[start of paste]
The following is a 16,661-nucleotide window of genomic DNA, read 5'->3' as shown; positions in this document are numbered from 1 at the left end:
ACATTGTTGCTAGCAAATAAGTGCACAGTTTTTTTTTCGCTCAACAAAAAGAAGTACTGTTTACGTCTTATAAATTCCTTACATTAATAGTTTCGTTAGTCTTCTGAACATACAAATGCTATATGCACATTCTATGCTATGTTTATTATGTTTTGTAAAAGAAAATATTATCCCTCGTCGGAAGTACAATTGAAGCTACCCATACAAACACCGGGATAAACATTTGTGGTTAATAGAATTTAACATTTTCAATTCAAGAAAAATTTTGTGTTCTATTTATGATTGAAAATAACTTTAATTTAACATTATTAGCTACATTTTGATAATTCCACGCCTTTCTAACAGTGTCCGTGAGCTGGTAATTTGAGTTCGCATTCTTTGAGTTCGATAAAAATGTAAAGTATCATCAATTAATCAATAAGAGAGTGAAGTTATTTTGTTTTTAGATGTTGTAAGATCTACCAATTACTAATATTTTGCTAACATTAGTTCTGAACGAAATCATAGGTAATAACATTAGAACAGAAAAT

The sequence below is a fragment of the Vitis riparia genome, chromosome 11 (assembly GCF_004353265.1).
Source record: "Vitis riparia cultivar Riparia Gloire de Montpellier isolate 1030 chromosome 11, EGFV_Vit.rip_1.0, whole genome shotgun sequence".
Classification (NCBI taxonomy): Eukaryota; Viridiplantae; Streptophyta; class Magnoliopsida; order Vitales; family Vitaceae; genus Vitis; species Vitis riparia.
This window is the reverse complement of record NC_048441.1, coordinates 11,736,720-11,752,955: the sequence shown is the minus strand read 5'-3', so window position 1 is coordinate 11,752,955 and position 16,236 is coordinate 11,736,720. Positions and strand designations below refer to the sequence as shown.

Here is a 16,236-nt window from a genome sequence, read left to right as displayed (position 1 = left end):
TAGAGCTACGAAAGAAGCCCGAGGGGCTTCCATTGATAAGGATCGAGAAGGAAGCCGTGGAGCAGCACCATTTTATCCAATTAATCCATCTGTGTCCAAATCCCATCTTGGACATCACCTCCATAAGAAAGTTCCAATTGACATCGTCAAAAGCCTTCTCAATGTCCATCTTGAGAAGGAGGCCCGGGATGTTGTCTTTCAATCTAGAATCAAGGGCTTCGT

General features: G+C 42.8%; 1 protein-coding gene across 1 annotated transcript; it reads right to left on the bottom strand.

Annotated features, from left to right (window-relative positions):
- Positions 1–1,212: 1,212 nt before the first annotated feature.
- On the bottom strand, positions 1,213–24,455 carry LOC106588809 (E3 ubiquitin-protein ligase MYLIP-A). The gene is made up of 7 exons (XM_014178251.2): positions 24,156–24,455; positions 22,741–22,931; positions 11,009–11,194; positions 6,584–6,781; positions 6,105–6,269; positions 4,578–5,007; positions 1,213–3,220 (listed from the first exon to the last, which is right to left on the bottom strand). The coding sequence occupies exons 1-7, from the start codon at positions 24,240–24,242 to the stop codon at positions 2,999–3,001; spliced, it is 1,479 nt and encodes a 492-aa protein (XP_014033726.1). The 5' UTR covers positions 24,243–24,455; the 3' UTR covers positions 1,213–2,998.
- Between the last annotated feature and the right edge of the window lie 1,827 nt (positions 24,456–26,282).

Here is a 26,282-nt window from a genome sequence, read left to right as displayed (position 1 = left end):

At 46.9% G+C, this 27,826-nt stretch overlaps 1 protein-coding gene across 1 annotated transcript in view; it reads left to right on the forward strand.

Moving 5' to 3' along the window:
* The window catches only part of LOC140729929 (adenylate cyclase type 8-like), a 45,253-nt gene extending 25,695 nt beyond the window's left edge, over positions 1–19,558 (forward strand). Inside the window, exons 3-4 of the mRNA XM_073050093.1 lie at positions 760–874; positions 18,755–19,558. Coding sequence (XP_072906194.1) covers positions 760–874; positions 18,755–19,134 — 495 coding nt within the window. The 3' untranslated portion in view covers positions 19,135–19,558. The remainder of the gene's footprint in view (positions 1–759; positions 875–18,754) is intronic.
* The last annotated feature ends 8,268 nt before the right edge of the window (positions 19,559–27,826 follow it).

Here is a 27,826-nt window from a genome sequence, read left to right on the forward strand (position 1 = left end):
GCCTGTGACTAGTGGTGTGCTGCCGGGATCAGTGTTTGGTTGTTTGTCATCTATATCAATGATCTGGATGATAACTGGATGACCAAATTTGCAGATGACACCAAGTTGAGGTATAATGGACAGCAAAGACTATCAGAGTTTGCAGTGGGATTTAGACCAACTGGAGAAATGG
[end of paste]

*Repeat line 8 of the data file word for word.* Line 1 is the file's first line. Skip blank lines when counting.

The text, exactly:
TAGAGCTACGAAAGAAGCCCGAGGGGCTTCCATTGATAAGGATCGAGAAGGAAGCCGTGGAGCAGCACCATTTTATCCAATTAATCCATCTGTGTCCAAATCCCATCTTGGACATCACCTCCATAAGAAAGTTCCAATTGACATCGTCAAAAGCCTTCTCAATGTCCATCTTGAGAAGGAGGCCCGGGATGTTGTCTTTCAATCTAGAATCAAGGGCTTCGT